In the latest of our #TokyoThursdays series documenting Scottish Olympians and Paralympians as they prepare for the games in Japan, we sat down with Lewis Stewart. In this feature he shared with Scottish Cycling his journey multi-tasking different sports, the coaches and development system that helped him progress and how he became a Paralympic pilot for the sprint events.
From the village of Killearn in Stirlingshire, the 22-year-old began by discussing his partnership with James Ball, whom the Scot will be piloting in the sprint events in the Izu Velodrome:
“From the off, myself and James Ball got on really well - we have a lot of similarities and I think James might not have had that with a pilot before. To be honest, it feels like he’s one of my best friends.”
Stewart’s shift from being a part of the Great Britain Cycle Team as a member of the sprint squad to the Paralympic pilot has been fairly seamless, but in typical fashion Lewis has been very humble about it.
“I am really thankful for the opportunity, as I wouldn’t have gone to Tokyo otherwise”, he noted as he provided the context to his selection.
“I was riding for the Great Britain Under 23 team towards the end of 2019 and James’ pilot was unfortunately in a car crash and wasn’t available for the World Champs. They asked me, as they needed someone urgently, if I’d fancy doing it. I knew I wasn’t going to the Olympics, so this was sort of my chance to go to Tokyo. I said yes and we finished with gold and silver at the Worlds! From there everything got delayed, but we persevered, we cracked on, and here we are.”
Like many, Lewis was introduced into cycling through his family, as he explained:
“My Dad introduced me into cycling, and his friend was involved in Glasgow Riderz, and I joined when I was about 8.”
Although, he did start the sport very early, Stewart openly admits that cycling wasn’t his favourite sport as a youngster!
“I did everything when I was younger; I did rugby, athletics, football, cycling. I probably enjoyed athletics the most, but I just wasn’t particularly gifted at that, so I had to call it a day. I remember the last running event I did I was doing a track session at Meadowbank before getting a call from my athletics coach to do the 4x400m at athletics stadium just there!”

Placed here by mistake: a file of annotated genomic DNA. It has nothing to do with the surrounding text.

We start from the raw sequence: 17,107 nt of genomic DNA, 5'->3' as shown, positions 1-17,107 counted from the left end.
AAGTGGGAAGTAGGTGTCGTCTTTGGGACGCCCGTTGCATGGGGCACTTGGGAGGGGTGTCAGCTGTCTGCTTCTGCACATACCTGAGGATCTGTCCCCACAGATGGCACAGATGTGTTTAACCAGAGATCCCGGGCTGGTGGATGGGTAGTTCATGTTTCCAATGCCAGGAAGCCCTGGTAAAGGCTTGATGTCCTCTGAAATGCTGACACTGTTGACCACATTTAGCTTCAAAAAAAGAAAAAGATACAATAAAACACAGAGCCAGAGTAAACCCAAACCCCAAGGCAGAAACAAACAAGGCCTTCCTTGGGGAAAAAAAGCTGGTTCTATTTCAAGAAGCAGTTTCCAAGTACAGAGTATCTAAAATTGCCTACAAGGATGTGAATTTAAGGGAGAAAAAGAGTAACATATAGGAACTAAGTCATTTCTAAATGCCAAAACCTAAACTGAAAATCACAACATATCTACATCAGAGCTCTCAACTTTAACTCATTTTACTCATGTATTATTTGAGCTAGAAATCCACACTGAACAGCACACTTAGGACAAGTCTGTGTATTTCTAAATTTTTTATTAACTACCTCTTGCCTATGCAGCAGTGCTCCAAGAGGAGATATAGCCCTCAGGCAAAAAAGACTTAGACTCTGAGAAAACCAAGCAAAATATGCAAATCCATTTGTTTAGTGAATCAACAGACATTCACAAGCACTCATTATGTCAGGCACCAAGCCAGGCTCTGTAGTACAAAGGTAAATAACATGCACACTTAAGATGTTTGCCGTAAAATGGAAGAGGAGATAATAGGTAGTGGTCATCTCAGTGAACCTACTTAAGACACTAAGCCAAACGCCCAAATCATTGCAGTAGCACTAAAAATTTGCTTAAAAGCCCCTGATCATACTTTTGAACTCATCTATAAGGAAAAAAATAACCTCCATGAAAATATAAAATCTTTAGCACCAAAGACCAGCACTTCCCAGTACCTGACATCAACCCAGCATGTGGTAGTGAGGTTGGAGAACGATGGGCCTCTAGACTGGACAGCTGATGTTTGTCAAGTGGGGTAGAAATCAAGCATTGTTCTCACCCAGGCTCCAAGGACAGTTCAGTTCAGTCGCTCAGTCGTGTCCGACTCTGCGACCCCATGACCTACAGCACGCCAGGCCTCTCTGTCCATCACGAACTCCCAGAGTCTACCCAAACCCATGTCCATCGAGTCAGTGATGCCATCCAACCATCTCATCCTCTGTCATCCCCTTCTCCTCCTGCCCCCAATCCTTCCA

On the bike, it was a similar story - rather than focusing on his now speciality, track, he was open to all different disciplines of the sport as youngster:
“I rode in a bit of everything, mountain bike, road, track and cyclocross - just getting stuck in with everything really”
Despite his willingness, it was evident quite quickly which disciplines the Killearn man wasn’t best at it, as he joked:
“I am not an overly gifted endurance athlete so don’t have the beans to go for a full hour of cyclocross! I ended up on the track as it was what I was good at it. You notice very quickly on the road if you’re getting burned out after 40 mins. You gravitate towards what you’re good at I suppose. It was clear from quite early on that sprint was my discipline.”
It is quite circumspect for Stewart that many of his friends and training partners over the years will also have been in Tokyo for the Olympic Games, with Paisley’s double medallist Jack Carlin amongst them, as he explained.
“Jack and I have trained together since we were 12. He’s been one of my best friends for years. It’s quite funny, as he came to cycling after me and he wasn’t that great, and he’s now gone to the Olympics and been fantastic!”
Alongside fellow Tokyo stars Jack Carlin, Anna Shackley and Jenny Holl, as well as GBCT’s Luisa Steele, Stewart came through the much-praised WoSCA programme, to which Stewart was to add to the praise given by Carlin (which you can read here).
“Edd Shackley and Neil MacLeod were key figures from that set-up that really helped develop myself, Jack, Luisa and Johnny Mitchell – who are all weirdly track sprinters. With the big exception of Anna (Shackley) of course, who is most definitely not a track sprinter! It was a bit of a golden era where five or six of us had made it through this one regional programme that all went on to the GB team, which is quite rare, especially from Scotland.”
When pressed as to why so many National and International-class riders were produced at the same time through the WoSCA system, Stewart pointed out that the opening of the Sir Chris Hoy Velodrome came at the perfect time to act as the springboard for these talented young riders to fulfil their potential.
“All of us came through at the same time, and it was really when the Emirates opened - it’s a bit of a cliché, but I think that’s really shown through us, that if you build a world class facility, you’re going to get world class athletes coming out of the other end. Whereas if the Emirates wasn’t there it might have been a totally different story and none of us might have gone into track – with the nearest one being in Edinburgh, and outside, which means it was not always available.”
Let’s hope that Lewis can replicate the success seen in Tokyo already by fellow Emirates alumni this summer. Scottish Cycling wishes him and James Ball, as well as the rest of the ParalympicsGB squad, the best of luck for the upcoming Games.
Scottish Cycling will keep you up to date with the action of the Scottish riders via our social media channels, with the Paralympics viewable on Channel 4 throughout.